an example will probably make more sense:

(let's just start from the left side, as that is how we read, at least in the western world anyways)


result = "e"

if (LCase (result) = "e" or LCase (result) = "east") {

first we do this:

is "e" = "e" ----> true

it's done, due to the rest of if's expression (it doesn't even need to try the second condition: or ... = "east") -----> TRUE, it does the nested script(s)

'OR' logic:

true or true = TRUE
true or false = TRUE
false or true = TRUE
false or false = FALSE

notice:

true or true = TRUE
true or false = TRUE

it doesn't matter whether the 2nd condition is 'true' or 'false', when the first condition is 'true', we call this type of situation 'don't cares', and use an 'X' to represent it (the 'X' means it can be either: true or false, or for binary: 1 or 0, correspondence is: true=1 / false=0, it doesn't change the final outcome):

true or X ----> TRUE


result = "east"

if (LCase (result) = "e" or LCase (result) = "east") {

first we do this (again assuming we start from the left):

is "east" = "e" ----> false

so, we now try the 2nd condition:

is "east" = "east" ----> TRUE

since this is a 2 condition 'or', quest probably knows that the final outcome is 'TRUE' (does the nested script/s) ...

but if it doesn't, it'd do a 3rd comparison to get the final outcome:

for ('false' or 'true') ----> TRUE, does the nested script(s)


result = "blah"

if (LCase (result) = "e" or LCase (result) = "east") {

first we do this (again assuming we start from the left):

is "blah" = "e" ----> false

so, we now try the 2nd condition:

is "blah" = "east" ----> false

since this is a 2 condition 'or', quest probably knows that the final outcome is 'FALSE' (skips over the nested script/s, goes to first 'else if' or next 'else if' or 'else') ...

but if it doesn't, it'd do a 3rd comparison to get the final outcome:

for ('false' or 'false') ----> FALSE, skips over the nested script/s, goes to first 'else if' or next 'else if' or 'else'


but we can make it more complex:

if (LCase (result) = "e" or LCase (result) = "east" or LCase (result) = "ea")

let's just show the entire operations for you, so you can see how it works:

(again assuming we start from the left)

result = "blah"

if (LCase (result) = "e" or LCase (result) = "east" or LCase (result) = "ea")

does "blah" = "e" ----> false_A
does "blah" = "east" ---> false_B
for ('false_A' or 'false_b') ----> false_D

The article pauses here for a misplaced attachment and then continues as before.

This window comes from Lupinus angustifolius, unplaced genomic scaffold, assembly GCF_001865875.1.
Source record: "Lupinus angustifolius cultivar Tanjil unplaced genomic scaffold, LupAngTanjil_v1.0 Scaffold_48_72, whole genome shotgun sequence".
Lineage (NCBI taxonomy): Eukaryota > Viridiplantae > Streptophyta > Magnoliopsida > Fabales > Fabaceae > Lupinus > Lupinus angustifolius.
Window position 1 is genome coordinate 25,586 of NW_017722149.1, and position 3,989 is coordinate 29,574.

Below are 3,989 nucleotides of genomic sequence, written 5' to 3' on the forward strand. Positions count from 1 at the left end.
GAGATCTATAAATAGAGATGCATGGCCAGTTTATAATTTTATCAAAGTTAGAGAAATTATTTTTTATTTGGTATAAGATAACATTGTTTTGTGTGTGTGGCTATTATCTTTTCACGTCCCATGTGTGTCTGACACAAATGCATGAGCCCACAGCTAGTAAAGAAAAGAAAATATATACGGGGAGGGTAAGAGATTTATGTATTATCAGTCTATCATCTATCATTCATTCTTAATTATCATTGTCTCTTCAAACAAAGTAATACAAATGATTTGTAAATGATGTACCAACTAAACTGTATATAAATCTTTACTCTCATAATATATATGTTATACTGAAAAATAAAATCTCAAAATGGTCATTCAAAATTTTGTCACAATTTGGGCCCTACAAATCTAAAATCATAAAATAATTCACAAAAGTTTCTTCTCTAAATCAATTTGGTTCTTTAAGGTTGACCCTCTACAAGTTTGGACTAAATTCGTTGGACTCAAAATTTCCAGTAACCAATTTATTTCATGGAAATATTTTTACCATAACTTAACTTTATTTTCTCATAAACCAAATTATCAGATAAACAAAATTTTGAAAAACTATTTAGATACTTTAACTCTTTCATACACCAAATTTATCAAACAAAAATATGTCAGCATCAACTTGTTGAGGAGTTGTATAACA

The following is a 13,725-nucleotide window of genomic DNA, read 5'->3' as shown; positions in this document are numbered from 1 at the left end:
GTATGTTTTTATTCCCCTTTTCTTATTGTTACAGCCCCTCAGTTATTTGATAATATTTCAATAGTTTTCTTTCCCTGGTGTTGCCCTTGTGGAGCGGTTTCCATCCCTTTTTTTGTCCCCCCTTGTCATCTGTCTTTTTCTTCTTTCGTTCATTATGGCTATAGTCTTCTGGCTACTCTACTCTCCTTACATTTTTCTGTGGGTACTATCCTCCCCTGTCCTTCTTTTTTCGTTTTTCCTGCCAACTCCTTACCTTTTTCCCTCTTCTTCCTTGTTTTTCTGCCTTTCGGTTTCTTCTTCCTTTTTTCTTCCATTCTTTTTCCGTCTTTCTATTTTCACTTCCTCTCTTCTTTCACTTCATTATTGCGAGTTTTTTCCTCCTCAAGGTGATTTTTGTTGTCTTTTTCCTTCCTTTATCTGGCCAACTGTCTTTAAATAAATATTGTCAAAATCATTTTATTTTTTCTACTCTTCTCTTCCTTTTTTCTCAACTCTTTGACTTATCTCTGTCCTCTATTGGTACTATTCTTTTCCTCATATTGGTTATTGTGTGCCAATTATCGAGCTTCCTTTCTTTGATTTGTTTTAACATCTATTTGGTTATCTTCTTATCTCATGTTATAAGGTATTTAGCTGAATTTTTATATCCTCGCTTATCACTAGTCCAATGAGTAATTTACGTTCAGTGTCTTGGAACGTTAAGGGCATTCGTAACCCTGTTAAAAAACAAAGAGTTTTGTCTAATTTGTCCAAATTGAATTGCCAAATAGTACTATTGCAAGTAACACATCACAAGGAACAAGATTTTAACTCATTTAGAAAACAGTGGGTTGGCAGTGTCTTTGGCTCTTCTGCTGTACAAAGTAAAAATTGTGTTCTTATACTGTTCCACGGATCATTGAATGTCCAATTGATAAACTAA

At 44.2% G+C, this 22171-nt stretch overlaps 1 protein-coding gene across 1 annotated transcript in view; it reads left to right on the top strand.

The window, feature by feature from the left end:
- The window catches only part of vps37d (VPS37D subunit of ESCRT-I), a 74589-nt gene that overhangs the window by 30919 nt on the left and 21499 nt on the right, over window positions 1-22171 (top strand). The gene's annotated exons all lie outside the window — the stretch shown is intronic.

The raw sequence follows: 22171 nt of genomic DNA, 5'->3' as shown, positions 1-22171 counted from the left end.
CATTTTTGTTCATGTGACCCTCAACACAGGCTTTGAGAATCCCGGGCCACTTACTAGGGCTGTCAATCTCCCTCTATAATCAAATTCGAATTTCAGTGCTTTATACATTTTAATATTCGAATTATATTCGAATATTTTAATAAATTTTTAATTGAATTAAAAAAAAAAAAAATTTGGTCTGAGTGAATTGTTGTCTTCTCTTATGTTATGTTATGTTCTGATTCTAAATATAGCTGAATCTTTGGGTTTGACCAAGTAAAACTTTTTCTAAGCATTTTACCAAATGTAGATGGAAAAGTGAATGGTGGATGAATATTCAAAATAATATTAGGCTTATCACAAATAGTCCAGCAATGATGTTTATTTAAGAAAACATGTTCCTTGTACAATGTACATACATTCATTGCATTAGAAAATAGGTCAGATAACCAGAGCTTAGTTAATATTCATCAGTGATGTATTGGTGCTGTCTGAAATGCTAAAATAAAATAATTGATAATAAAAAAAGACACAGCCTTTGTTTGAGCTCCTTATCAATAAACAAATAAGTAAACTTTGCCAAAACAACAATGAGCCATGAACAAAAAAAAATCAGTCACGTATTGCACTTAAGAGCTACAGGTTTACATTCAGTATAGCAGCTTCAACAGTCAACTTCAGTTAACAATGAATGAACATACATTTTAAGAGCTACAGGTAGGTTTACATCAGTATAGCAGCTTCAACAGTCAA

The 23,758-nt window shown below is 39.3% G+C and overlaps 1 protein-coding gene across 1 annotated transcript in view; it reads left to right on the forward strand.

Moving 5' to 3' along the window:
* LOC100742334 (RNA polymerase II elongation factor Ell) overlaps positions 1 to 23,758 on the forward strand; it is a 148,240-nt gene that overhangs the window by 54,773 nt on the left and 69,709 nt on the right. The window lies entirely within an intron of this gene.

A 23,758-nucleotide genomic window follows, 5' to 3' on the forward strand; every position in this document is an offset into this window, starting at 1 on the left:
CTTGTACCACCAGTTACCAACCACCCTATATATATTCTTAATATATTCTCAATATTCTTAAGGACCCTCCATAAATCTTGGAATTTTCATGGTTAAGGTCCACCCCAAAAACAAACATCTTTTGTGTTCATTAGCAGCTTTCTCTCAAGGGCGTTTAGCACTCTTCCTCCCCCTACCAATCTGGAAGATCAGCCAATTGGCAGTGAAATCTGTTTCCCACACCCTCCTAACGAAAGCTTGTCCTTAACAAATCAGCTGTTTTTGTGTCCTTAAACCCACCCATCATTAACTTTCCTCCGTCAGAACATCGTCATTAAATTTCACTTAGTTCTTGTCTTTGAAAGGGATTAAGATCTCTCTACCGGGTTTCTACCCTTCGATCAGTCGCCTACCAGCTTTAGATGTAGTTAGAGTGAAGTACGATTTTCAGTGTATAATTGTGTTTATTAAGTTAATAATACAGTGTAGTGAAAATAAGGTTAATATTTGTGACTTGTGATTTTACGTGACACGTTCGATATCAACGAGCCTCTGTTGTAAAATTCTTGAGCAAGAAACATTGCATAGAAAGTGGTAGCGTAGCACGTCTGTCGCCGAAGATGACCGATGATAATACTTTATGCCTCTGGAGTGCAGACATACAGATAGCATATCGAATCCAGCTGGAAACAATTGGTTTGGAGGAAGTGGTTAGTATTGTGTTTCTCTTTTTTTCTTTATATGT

does "blah" = "ea" ----> false_C
for ('false_D' or 'false_C') ----> FALSE


we can get (infinitely) more complicated/complex (though if you do understand it, all the rules and how it works, it's not actually more complex/complicated, it's just more busy work: just becomes more and more tedius, lol):

result = "blah"

if (((LCase (result) = "e") or (LCase (result) = "east")) or LCase (result) = "blah") and LCase (result) = "blah")

see if you can work this out for yourself... for a challenge... (assume you start from the left)

(if you can do this correctly, you understand this stuff now inside and out, lol)


this is getting into some heavy programming and symbolic logic (philosophy) type of stuff, so don't worry if you're compeltely confused, this is really advanced stuff. If you do want to understand it, feel free to ask for help, and I'll try to explain it better for you, lol.


@ JK and Richard:


you do NOT want to be doing the 'foreach' design, that's very inefficient, for what we're trying to do with the directional stuff.

I was just showing how'd it'd look if done that way/design, as that is what JK was trying to do in her code, acidentally, not knowing how to script in the conditionals correctly, or she was trying to do it through the lists as her design, but still had the syntax+design wrong on how to do it correctly.


there's definately a way to reference the Exits and their destination rooms for moving your player to/into them, but I'm not that familiar with the built-in stuff (Exits and the like)

Pixie can help, though I do remember seeing this:

'exit.to'

so maybe... something like this:

player.parent = exit.to
or
player.parent = NAME_OF_EXIT.to

or (if you prefer using the helper Function):

MoveObject (player, exit.to)
or
MoveObject (player, NAME_OF_EXIT.to)

though, you'd need to likely do some scripting to match your desired destination room with the correct 'exit.to / NAME_OF_EXIT.to' for it.

again, Pixie can help with this stuff, as I'm likely totally off, lol.


Now you're cooking! I'm getting it now.

See below:


This code is not quite correct.

msg ("The sky above is dominated by dark cloud... its not going to be friendly.</b>")
get input {
  if (LCase (result) = "e" or LCase (result) = "east") {
    msg ("&gt; "+result+"<br/>Against your better judgement, you decide to head east...")
    HandleSingleCommand ("e") // <---Insert command of your liking here. 
  }
  if (LCase (result) = "w" or LCase (result) = "west") {
    msg ("&gt; "+result+"<br/>Alternatively you go west.")
    HandleSingleCommand ("w")  // <---Insert command of your liking here. 
  }
  else {
    msg ("Wrong input. Try again.")